The Jewish Contribution to Civilization

BookThe Jewish Contribution to Civilization

The Jewish Contribution to Civilization

Reassessing an Idea

The Littman Library of Jewish Civilization


August 30th, 2012



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The biblical idea of a distinct ‘Jewish contribution to civilization’ continues to engage Jews and non-Jews alike. This book seeks neither to document nor to discredit the notion, but rather to investigate the idea itself as it has been understood from the seventeenth century to the present. It explores the role that the concept has played in Jewish self-definition, how it has influenced the political, social, and cultural history of the Jews and of others, and whether discussion of the notion still has relevance in the world today.

The book offers a broad spectrum of academic opinion: from tempered advocacy to reasoned disavowal, with many variations on the theme in between. It attempts to illustrate the centrality of the question in modern Jewish culture in general, and its importance for modern Jewish studies in particular.

Part I addresses the idea itself and considers its ramifications. Richard I. Cohen focuses on the nexus between notions of ‘Jewish contribution’ and those of ‘Jewish superiority’‚ David N. Myers shifts the focus from ‘contribution’ to ‘civilization’, arguing that the latter term often served the interests of Jewish intellectuals far better, and Moshe Rosman shows how the current emphasis on multiculturalism has given the idea of a ‘Jewish contribution’ new life. Part II turns to the relationship between Judaism and other monotheistic cultures. Elliott Horowitz’s essay on the sabbath serves as an instructive test-case for the dynamic and complexity of the ‘contribution’ debate and a pointer to more general, theoretical issues. David Berger expands on these in his account of how discussion of Christianity’s Jewish legacy developed in the late nineteenth and twentieth centuries, and Susannah Heschel shows how the Jewish–Christian encounter has influenced the study of other non-Western ‘others’. Daniel Schroeter raises revealing questions about the altogether Eurocentric character of the ‘contribution’ discourse, which also bore heavily on perceptions of Jews and Judaism in the world of Islam. Part III introduces us to various applications and consequences of the debate. Yaacov Shavit probes the delicate balance forged by nineteenth-century German Jewish intellectuals in defining their identity. Mark Gelber moves the focus to the present and considers the post-war renewal of German Jewish culture and the birth of German-Jewish studies in the context of the ‘contribution’ discourse. Bringing the volume to its conclusion, David Biale compares three overviews of Jewish culture and civilization published in America in the twentieth and twenty-first-centuries.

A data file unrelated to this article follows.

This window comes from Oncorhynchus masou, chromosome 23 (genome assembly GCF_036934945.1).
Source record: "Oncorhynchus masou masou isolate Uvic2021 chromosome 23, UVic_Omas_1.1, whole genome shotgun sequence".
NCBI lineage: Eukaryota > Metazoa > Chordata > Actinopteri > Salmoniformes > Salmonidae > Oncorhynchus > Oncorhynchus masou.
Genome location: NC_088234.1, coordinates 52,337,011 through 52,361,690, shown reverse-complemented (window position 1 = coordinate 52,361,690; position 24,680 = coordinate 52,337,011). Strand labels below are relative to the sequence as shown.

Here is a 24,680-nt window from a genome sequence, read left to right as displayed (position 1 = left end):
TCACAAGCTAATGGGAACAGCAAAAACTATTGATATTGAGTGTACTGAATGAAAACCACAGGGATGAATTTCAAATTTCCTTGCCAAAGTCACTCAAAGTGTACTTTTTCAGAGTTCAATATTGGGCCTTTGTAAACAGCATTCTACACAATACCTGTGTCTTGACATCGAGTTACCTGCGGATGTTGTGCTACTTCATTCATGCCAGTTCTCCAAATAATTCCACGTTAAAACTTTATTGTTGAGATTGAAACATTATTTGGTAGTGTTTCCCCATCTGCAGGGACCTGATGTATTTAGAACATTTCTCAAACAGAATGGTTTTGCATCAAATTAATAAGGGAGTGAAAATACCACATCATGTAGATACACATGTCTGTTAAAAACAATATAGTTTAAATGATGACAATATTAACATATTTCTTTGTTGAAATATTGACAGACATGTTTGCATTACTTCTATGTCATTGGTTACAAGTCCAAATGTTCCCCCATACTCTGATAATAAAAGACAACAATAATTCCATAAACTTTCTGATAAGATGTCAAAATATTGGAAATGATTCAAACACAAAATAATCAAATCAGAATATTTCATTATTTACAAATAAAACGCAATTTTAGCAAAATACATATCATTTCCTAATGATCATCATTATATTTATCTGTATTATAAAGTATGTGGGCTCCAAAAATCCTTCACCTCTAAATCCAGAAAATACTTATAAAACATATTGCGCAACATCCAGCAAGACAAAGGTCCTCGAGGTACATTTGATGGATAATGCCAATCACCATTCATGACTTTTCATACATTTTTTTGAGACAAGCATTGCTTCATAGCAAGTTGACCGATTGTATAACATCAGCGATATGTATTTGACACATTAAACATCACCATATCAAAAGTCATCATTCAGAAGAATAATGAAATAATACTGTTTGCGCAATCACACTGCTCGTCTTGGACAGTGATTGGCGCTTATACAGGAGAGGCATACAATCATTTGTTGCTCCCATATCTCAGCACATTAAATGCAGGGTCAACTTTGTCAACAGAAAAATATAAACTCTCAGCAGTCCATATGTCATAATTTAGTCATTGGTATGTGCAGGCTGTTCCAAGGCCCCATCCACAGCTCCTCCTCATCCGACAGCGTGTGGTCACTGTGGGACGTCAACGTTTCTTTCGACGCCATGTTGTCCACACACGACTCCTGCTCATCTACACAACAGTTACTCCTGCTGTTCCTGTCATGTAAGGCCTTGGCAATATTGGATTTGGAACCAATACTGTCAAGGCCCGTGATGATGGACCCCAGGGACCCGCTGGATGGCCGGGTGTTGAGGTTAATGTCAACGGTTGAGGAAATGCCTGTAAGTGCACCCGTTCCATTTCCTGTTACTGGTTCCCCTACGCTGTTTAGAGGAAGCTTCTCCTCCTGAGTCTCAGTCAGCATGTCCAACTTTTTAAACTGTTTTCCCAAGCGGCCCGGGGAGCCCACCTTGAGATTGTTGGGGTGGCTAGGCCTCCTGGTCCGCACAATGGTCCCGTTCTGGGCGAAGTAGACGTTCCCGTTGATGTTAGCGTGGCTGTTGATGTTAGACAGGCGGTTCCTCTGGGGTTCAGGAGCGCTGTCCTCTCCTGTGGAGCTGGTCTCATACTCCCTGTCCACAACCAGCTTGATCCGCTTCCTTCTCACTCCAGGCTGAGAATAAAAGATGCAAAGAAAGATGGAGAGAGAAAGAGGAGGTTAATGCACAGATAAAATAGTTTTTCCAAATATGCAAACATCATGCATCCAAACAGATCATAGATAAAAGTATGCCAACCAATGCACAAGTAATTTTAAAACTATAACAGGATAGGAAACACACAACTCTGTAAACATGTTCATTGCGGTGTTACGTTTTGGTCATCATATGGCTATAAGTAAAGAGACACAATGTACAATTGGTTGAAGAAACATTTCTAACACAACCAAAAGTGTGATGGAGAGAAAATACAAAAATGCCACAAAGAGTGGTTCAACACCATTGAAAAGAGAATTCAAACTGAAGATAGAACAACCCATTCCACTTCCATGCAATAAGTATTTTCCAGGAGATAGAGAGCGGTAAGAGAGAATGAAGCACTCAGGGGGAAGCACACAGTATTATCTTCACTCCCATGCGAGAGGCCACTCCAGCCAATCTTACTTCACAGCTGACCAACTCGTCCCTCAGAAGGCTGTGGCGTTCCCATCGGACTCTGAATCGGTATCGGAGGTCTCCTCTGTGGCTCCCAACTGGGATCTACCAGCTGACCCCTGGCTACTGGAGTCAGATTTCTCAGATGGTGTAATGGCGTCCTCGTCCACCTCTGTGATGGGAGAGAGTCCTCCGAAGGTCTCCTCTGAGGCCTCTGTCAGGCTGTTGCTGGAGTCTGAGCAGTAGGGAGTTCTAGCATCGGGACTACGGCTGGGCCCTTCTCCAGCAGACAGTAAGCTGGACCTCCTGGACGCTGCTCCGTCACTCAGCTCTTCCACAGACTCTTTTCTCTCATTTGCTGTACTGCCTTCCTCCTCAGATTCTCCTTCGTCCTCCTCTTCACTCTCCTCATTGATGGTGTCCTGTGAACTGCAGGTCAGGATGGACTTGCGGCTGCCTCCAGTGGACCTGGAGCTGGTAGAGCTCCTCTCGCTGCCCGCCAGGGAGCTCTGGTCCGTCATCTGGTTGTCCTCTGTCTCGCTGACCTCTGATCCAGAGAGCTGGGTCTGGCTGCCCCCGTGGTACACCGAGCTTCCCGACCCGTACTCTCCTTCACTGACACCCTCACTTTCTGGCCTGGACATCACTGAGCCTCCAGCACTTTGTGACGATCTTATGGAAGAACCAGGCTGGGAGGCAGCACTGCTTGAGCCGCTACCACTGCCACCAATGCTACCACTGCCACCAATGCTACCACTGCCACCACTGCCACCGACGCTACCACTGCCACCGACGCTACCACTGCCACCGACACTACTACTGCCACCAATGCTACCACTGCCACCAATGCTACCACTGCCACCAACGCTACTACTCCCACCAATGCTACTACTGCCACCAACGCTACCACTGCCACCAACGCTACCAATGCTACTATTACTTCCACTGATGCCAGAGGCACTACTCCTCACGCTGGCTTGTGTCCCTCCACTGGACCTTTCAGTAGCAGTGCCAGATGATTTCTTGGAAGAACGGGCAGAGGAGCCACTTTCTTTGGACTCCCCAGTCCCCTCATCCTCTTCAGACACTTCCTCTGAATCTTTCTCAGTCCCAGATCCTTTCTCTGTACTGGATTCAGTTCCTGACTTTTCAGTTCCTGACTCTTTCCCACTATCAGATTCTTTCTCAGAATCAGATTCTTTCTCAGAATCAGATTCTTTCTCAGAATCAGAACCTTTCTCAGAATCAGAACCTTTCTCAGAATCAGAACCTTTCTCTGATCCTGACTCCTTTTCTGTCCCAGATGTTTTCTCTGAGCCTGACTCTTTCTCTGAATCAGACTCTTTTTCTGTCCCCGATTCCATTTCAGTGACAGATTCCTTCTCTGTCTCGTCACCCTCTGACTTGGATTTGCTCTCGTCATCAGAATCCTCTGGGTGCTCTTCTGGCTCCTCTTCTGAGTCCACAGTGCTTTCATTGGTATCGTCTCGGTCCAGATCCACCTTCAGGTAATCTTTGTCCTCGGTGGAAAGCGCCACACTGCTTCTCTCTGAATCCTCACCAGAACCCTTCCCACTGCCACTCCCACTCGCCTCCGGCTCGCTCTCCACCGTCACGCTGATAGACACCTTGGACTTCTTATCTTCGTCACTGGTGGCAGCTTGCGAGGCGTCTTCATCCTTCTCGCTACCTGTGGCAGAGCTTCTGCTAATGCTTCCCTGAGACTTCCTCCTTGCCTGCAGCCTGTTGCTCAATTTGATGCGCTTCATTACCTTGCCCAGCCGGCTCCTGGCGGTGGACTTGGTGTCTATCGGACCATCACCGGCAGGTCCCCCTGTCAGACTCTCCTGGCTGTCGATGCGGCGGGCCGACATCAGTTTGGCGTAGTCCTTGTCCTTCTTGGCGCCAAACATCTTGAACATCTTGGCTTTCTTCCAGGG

Author Information

Jeremy Cohen holds the Abraham and Edita Spiegel Family Foundation Chair for European Jewish History at Tel Aviv University, where he served as Director of the Goldstein-Goren Diaspora Research Center between 2002 and 2005. A specialist in the history of Jewish–Christian relations and three times a winner of the National Jewish Book Award, his various publications include The Friars and the Jews: The Evolution of Medieval Anti-Judaism (1982); Living Letters of the Law: Ideas of the Jew in Medieval Christianity (1999); and Christ Killers: The Jews and the Passion from the Bible to the Big Screen (2007). Richard I. Cohen holds the Paulette and Claude Kelman Chair in French Jewry Studies and has served as the Academic Head of Revivim, the honours programme at the Hebrew University of Jerusalem for the training of Jewish studies teachers. He is the author of The Burden of Conscience: French-Jewish Leadership during the Holocaust and Jewish Icons: Art and Society in Modern Europe, and among the books he has edited are The French Revolution and its Historical Impact and Art and History. He has co-curated and co-edited (with Vivian Mann) From Court Jews to the Rothschilds: Art, Patronage, and Power, 1600-1800 and (with Laurence Sigal) Le Juif errant: Un témoin du temps.